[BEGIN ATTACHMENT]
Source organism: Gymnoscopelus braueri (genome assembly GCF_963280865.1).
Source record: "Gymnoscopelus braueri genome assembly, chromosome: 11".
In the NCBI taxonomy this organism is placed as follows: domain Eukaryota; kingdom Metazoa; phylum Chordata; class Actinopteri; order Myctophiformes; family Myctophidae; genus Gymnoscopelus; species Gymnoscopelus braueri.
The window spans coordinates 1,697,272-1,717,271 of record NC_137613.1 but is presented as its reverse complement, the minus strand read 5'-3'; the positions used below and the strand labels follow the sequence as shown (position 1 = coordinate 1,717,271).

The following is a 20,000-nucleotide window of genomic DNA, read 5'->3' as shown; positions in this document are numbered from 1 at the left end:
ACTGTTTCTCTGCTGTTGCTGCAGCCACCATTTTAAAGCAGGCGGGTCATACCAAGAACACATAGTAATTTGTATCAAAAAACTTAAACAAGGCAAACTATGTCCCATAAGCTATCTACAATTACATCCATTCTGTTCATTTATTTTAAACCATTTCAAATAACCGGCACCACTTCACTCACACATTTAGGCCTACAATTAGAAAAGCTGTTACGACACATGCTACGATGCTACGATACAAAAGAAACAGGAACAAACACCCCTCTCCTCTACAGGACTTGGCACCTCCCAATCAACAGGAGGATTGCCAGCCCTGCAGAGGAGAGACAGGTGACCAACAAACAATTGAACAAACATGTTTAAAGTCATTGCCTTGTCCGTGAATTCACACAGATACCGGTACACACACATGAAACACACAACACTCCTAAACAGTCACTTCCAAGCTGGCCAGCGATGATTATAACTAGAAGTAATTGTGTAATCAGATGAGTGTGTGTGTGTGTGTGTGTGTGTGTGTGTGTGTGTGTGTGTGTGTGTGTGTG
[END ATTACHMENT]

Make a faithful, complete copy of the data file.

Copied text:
Source organism: Gymnoscopelus braueri (genome assembly GCF_963280865.1).
Source record: "Gymnoscopelus braueri genome assembly, chromosome: 11".
In the NCBI taxonomy this organism is placed as follows: domain Eukaryota; kingdom Metazoa; phylum Chordata; class Actinopteri; order Myctophiformes; family Myctophidae; genus Gymnoscopelus; species Gymnoscopelus braueri.
The window spans coordinates 1,697,272-1,717,271 of record NC_137613.1 but is presented as its reverse complement, the minus strand read 5'-3'; the positions used below and the strand labels follow the sequence as shown (position 1 = coordinate 1,717,271).

The following is a 20,000-nucleotide window of genomic DNA, read 5'->3' as shown; positions in this document are numbered from 1 at the left end:
ACTGTTTCTCTGCTGTTGCTGCAGCCACCATTTTAAAGCAGGCGGGTCATACCAAGAACACATAGTAATTTGTATCAAAAAACTTAAACAAGGCAAACTATGTCCCATAAGCTATCTACAATTACATCCATTCTGTTCATTTATTTTAAACCATTTCAAATAACCGGCACCACTTCACTCACACATTTAGGCCTACAATTAGAAAAGCTGTTACGACACATGCTACGATGCTACGATACAAAAGAAACAGGAACAAACACCCCTCTCCTCTACAGGACTTGGCACCTCCCAATCAACAGGAGGATTGCCAGCCCTGCAGAGGAGAGACAGGTGACCAACAAACAATTGAACAAACATGTTTAAAGTCATTGCCTTGTCCGTGAATTCACACAGATACCGGTACACACACATGAAACACACAACACTCCTAAACAGTCACTTCCAAGCTGGCCAGCGATGATTATAACTAGAAGTAATTGTGTAATCAGATGAGTGTGTGTGTGTGTGTGTGTGTGTGTGTGTGTGTGTGTGTGTGTGTGTGTGTG